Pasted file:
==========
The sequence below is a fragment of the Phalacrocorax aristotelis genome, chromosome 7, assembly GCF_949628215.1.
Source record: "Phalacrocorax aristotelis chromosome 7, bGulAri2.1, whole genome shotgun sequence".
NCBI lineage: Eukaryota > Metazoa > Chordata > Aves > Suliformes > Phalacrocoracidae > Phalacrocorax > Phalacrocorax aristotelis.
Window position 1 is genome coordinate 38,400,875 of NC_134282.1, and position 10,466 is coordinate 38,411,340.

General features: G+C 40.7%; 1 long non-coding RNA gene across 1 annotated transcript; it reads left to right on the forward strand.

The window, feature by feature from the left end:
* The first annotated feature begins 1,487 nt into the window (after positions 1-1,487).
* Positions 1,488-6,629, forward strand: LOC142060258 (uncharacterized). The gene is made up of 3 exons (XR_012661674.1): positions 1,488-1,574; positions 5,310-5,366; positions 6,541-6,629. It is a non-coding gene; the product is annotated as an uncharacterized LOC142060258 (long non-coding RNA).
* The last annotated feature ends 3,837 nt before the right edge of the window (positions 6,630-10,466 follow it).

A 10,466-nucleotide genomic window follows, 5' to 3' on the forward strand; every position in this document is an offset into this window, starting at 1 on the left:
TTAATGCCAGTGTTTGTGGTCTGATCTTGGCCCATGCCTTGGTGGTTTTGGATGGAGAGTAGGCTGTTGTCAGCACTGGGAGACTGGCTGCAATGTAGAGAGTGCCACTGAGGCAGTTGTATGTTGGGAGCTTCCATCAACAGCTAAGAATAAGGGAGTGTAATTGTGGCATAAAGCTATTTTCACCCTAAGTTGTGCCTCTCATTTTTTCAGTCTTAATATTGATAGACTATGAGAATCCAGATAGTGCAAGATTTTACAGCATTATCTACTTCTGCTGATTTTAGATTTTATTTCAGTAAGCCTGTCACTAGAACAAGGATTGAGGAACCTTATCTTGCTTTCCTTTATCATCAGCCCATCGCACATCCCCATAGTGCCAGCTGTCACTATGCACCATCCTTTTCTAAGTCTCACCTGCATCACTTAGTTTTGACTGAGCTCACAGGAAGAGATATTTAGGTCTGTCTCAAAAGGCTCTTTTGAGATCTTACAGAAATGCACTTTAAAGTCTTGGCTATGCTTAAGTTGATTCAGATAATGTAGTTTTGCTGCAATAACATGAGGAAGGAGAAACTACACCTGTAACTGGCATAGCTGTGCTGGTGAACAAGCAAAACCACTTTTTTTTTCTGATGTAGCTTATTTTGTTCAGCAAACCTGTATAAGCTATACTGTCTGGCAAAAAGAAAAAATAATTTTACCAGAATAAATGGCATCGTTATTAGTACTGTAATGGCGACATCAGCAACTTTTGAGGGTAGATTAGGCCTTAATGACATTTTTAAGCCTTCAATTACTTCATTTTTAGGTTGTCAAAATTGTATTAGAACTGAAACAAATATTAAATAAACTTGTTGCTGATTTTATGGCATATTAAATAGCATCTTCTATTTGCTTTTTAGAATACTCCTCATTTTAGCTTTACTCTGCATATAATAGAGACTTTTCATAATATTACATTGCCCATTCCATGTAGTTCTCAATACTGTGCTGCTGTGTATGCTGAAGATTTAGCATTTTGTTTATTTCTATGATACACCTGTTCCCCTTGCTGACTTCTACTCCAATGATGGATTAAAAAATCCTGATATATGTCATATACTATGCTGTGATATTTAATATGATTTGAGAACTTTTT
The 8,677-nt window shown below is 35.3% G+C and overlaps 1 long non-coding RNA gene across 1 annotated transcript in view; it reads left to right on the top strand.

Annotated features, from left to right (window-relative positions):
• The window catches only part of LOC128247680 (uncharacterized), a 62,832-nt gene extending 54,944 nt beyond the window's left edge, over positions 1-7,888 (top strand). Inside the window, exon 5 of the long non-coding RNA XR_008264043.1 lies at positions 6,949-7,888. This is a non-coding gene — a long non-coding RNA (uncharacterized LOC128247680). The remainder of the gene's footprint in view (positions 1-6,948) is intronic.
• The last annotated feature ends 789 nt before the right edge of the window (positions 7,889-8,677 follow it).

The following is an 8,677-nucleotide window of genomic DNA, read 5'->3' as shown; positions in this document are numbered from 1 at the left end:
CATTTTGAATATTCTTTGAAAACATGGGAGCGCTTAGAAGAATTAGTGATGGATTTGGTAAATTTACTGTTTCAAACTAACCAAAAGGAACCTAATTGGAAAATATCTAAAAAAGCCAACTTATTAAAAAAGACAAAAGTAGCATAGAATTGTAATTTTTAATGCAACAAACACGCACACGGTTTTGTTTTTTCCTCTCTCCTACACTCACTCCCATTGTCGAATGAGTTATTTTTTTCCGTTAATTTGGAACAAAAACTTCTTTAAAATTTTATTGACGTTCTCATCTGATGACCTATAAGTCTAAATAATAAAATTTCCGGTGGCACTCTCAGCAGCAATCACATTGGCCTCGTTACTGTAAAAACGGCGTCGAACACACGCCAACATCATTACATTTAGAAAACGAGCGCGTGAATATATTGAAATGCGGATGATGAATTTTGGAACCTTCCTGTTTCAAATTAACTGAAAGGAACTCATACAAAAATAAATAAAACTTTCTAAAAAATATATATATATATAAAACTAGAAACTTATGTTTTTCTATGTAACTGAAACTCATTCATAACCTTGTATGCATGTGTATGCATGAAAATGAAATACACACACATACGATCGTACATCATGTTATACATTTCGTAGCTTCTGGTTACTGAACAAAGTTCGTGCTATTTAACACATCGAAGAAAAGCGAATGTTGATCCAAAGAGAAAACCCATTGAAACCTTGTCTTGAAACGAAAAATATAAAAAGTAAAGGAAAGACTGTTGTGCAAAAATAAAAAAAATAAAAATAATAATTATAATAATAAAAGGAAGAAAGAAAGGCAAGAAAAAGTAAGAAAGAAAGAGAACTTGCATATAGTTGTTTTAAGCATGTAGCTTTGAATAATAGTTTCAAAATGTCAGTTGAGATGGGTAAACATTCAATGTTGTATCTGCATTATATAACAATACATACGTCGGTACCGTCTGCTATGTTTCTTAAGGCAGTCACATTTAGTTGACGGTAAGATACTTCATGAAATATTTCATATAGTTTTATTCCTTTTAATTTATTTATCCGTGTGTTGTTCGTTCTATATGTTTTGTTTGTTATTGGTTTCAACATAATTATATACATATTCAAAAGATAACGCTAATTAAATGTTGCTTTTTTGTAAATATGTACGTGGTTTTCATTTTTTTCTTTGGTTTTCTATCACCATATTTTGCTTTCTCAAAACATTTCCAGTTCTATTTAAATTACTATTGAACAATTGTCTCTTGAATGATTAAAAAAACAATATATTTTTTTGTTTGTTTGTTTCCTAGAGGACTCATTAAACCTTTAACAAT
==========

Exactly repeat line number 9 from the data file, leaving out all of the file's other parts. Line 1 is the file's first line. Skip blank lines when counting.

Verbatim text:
* The last annotated feature ends 3,837 nt before the right edge of the window (positions 6,630-10,466 follow it).